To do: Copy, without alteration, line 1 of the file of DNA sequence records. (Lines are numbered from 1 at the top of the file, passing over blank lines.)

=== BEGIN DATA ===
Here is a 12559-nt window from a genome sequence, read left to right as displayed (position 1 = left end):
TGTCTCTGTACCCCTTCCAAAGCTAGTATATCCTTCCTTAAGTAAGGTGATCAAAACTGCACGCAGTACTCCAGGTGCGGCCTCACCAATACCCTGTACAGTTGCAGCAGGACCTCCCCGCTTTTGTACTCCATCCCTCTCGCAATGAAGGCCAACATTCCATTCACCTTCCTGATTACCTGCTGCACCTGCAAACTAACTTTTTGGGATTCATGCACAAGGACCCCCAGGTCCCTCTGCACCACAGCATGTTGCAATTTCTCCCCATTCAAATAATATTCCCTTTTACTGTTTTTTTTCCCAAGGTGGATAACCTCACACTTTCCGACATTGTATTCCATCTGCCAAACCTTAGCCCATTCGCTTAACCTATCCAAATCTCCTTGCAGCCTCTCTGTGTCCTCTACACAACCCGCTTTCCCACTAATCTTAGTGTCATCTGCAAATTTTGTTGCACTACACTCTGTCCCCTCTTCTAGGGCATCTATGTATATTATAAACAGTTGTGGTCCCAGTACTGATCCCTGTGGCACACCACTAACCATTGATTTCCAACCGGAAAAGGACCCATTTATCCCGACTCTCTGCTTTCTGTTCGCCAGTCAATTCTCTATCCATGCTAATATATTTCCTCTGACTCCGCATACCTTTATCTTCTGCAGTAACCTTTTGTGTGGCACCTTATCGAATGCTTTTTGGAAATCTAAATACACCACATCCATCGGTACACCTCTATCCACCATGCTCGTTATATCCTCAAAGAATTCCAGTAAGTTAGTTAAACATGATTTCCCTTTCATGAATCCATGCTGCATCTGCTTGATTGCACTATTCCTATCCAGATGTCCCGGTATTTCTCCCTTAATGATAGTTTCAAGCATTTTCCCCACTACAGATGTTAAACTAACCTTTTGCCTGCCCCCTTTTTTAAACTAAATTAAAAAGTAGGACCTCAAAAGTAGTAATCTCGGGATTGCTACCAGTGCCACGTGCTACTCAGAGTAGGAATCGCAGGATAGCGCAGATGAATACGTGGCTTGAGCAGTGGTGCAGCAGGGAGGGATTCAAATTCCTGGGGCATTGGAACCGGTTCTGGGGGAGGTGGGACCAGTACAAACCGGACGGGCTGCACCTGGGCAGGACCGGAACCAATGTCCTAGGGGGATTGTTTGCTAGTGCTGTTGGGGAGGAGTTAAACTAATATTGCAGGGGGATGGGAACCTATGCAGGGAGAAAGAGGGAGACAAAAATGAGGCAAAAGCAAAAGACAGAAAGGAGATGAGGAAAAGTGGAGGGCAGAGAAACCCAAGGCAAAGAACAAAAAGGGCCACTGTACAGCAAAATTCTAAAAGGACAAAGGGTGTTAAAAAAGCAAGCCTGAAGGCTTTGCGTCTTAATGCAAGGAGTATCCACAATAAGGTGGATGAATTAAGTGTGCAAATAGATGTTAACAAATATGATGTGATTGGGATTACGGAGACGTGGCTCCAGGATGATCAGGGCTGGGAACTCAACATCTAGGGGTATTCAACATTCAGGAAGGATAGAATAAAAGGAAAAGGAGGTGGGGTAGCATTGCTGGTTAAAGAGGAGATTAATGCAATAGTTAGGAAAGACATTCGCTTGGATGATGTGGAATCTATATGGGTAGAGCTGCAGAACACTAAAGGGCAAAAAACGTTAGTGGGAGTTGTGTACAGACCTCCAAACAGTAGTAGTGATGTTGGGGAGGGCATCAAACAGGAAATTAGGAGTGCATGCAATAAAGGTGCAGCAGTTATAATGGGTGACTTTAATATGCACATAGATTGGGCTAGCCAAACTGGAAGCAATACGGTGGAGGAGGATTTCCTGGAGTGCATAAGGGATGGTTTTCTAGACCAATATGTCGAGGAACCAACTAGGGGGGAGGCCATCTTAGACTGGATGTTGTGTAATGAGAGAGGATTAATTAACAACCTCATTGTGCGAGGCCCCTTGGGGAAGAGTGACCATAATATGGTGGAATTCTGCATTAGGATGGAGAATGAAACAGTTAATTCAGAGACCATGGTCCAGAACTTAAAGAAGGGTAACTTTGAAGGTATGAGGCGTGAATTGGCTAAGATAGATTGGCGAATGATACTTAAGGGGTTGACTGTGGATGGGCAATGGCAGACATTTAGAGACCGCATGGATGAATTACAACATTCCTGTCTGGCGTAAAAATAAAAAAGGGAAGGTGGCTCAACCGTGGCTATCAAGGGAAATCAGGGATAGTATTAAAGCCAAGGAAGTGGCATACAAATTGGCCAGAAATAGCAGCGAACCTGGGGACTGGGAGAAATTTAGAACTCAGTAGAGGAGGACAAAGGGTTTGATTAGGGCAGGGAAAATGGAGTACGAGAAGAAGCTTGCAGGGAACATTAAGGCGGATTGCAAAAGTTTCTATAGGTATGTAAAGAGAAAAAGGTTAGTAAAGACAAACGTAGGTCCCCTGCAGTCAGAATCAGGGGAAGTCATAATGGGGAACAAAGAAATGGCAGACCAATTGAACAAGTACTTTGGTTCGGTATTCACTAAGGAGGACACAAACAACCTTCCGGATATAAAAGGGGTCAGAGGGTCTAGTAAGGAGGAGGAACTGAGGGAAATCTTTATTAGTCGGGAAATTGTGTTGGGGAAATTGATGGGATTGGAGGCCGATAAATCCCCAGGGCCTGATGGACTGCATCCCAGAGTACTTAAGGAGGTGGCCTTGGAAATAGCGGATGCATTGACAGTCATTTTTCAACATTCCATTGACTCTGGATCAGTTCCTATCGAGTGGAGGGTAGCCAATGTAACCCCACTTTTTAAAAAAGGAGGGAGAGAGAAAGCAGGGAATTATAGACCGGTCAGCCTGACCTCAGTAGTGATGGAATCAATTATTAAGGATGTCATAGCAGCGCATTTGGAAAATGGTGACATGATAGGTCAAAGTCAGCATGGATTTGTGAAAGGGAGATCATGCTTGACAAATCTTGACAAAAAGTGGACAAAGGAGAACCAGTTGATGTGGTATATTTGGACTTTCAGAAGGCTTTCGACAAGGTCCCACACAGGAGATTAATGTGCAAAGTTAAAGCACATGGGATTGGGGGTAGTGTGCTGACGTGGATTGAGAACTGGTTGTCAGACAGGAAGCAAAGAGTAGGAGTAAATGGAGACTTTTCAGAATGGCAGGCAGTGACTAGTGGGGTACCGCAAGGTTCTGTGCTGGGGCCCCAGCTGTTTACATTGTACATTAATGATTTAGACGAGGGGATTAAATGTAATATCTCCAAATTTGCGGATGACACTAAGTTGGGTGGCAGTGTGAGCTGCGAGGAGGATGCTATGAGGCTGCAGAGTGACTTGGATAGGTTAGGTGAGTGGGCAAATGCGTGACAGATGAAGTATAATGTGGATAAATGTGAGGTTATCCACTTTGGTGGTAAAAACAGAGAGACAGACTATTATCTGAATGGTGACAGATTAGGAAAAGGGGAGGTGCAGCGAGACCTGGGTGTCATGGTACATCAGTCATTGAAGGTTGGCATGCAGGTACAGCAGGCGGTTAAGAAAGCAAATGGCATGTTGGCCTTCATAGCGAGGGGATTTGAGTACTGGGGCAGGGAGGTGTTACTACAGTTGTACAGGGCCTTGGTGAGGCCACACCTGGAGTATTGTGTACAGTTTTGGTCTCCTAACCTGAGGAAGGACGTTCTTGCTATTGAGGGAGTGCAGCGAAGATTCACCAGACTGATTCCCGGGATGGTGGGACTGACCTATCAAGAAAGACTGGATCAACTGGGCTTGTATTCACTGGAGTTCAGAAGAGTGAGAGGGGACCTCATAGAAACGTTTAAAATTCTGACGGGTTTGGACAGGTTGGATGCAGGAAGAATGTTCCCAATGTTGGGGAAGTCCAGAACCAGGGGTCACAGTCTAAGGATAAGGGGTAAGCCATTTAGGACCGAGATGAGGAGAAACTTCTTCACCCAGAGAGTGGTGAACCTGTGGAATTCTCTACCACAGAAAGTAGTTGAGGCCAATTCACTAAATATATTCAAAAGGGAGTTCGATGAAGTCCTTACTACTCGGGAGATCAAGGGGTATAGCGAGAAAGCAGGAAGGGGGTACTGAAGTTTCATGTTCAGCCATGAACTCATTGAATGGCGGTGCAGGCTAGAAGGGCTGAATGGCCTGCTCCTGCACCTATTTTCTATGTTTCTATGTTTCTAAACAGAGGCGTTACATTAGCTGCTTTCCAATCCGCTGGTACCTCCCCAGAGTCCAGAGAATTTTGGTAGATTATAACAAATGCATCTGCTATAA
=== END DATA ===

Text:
Here is a 12559-nt window from a genome sequence, read left to right as displayed (position 1 = left end):